* Graphic: World FX rates in 2019 tmsnrt.rs/2egbfVh
* MSCI ACWI flat
* Dollar dips 0.1%
* Gold gains over 0.5%
* Italian bonds rally after Italy cuts budget deficit target
By Ritvik Carvalho
LONDON, July 2 (Reuters) - World stocks eked out meagre gains on Tuesday amid worries the global economy was faltering after data showed manufacturing activity slowed last month, weakening appetite for risk.
MSCI’s All Country World Index, which tracks stocks in 47 countries, was higher by 0.05% by midday in London, up for a fourth straight day. Futures indicated a lower open for stocks on Wall Street.
Stocks had rallied globally on Monday after the United States postponed imposing another round of tariffs on Chinese products and the two countries agreed to continue negotiations on trade.
But investors were skeptical of further gains for equities after discouraging manufacturing surveys in the past 24 hours and a U.S. threat of additional tariffs on European goods.
“It’s clear that the tariffs already in place will continue to take a toll on global and domestic growth, and with Trump now turning his attention on Europe, the early bullish bias seems to ease again,” said Konstantinos Anthis, head of research at ADSS.
The pan-European STOXX 600 index was up 0.25%, although plane maker Airbus dropped as much as 1% as the United States stepped up pressure in the long-running dispute over aircraft subsidies.
The U.S. Trade Representative’s office released a list of additional products - including olives, Italian cheese and Scotch whiskey - that could be subject to tariffs, on top of products worth $21 billion that were announced in April.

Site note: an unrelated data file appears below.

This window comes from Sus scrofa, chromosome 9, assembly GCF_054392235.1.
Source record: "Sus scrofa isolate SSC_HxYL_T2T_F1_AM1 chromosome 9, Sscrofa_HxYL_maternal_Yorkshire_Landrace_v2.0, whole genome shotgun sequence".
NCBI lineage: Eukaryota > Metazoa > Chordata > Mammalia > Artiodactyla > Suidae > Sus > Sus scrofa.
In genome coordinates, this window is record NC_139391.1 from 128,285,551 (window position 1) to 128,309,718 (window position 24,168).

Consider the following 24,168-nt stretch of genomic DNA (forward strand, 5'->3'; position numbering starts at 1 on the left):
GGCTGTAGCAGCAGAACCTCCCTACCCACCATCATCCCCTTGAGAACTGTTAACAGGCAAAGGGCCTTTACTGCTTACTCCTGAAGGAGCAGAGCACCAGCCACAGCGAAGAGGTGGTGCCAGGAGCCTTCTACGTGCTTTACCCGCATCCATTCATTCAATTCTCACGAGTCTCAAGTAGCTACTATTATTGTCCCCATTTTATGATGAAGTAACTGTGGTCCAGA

“We’ve got the trade spat resurfacing between the U.S. and EU, which is reiterating Trump’s protectionist stance on trade, and that is obviously not the kind of news you want to hear,” said Florian Hense, European economist at Berenberg in London.
“The uncertainty about what could still come on trade causes confidence to fall and investors to hold back on their investment, which is a driver in markets today.”
Earlier, MSCI’s broadest index of Asia-Pacific shares outside Japan added 0.39%, helped by a 1.17% gain in Hong Kong shares as investors caught up to Monday’s global rally. Markets in Hong Kong had been closed on for a holiday.
But Chinese blue chips were flat and Korean shares lost 0.36%. Japan’s Nikkei finished up 0.11%.
Australian shares were flat, pulling back from earlier gains after the Reserve Bank of Australia cut its benchmark interest rate by 25 basis points to a record low 1.0%, as expected. However, the RBA left limited room for more cuts, raising the possibility of unconventional policy easing.
The Australian dollar pulled up from recent lows to gain 0.4% against the U.S. dollar at $0.6992.
The safe-haven yen strengthened against the dollar, which fell 0.2% to 108.25 yen per dollar.
The dollar index, which tracks the dollar against major rivals, was 0.1% lower at 96.749.
The euro got a brief boost after a media report that European Central Bank policymakers are in no rush to cut interest rates at a July policy meeting.
The single currency edged up as much as 0.25% to the day’s highs at $1.1322 before retracing some of its rise to stand 0.1% up on the day at $1.1300.
In debt markets, Italian government bonds rallied after Italy cut its 2019 budget deficit target to avoid European Union disciplinary action, potentially easing another major concern for markets.
Oil prices slipped as concerns that the global economy could be slowing outweighed an agreement by producer club OPEC on Monday to extend supply cuts until next March.
Brent crude fell 0.34% to $64.84 per barrel. U.S. crude fell 0.3% to $58.92 a barrel.
Spot gold added over half a percent to $1,392.36 per ounce.
Reporting by Ritvik Carvalho, additional reporting by Andrew Galbraith in Shanghai and Amy Caren Daniel in Bengaluru, editing by Larry King